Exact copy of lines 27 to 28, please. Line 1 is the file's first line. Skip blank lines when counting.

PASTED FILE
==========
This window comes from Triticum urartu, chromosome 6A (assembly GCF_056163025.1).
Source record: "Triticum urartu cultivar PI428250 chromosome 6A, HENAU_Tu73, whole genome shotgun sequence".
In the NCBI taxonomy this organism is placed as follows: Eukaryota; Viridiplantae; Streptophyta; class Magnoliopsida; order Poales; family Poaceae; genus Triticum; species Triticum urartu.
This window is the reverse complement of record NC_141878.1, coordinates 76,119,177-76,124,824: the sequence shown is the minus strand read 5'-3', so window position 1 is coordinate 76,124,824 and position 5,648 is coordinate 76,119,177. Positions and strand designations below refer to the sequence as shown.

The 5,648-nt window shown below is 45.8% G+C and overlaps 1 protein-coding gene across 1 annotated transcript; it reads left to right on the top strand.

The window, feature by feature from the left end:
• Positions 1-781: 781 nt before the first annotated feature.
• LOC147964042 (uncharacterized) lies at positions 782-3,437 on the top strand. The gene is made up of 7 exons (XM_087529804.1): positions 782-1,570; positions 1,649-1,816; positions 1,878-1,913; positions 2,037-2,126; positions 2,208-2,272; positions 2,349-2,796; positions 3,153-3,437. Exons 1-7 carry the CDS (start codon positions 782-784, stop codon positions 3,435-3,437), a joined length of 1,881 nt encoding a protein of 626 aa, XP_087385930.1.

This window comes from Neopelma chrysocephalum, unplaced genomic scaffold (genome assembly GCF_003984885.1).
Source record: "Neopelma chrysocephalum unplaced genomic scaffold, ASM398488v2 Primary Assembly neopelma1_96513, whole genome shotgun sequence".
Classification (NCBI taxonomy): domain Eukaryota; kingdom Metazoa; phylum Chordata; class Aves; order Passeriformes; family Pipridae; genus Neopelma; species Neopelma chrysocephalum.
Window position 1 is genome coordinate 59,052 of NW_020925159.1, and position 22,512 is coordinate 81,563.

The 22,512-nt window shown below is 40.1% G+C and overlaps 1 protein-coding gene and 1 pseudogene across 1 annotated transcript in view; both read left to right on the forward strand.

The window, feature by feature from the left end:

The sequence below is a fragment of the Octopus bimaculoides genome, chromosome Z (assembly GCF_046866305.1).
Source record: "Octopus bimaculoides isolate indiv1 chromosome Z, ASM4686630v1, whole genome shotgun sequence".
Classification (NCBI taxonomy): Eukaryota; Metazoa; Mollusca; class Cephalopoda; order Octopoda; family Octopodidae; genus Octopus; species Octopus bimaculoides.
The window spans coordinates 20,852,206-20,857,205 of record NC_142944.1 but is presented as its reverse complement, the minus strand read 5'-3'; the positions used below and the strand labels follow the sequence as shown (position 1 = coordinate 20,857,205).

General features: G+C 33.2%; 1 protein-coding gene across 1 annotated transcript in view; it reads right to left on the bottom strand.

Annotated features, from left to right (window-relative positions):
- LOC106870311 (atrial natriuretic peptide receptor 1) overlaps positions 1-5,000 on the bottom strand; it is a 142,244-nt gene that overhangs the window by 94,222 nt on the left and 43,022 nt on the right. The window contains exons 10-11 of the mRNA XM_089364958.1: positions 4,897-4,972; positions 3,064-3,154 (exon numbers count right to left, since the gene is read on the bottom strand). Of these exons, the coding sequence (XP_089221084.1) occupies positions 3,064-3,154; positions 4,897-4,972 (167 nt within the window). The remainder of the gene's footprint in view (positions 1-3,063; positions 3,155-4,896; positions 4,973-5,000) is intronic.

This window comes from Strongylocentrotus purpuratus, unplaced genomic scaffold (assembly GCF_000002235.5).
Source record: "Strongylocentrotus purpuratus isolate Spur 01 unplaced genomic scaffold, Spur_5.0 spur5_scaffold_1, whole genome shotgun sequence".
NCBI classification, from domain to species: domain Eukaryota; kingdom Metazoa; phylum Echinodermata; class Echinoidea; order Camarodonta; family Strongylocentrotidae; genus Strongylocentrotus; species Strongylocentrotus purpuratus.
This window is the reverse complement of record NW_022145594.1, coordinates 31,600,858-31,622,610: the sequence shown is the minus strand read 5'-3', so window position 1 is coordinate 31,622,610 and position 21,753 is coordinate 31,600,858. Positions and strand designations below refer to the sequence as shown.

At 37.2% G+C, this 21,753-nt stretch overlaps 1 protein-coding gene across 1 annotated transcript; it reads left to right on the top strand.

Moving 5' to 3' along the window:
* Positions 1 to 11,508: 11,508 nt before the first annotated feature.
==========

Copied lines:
Moving 5' to 3' along the window:
* Positions 1 to 11,508: 11,508 nt before the first annotated feature.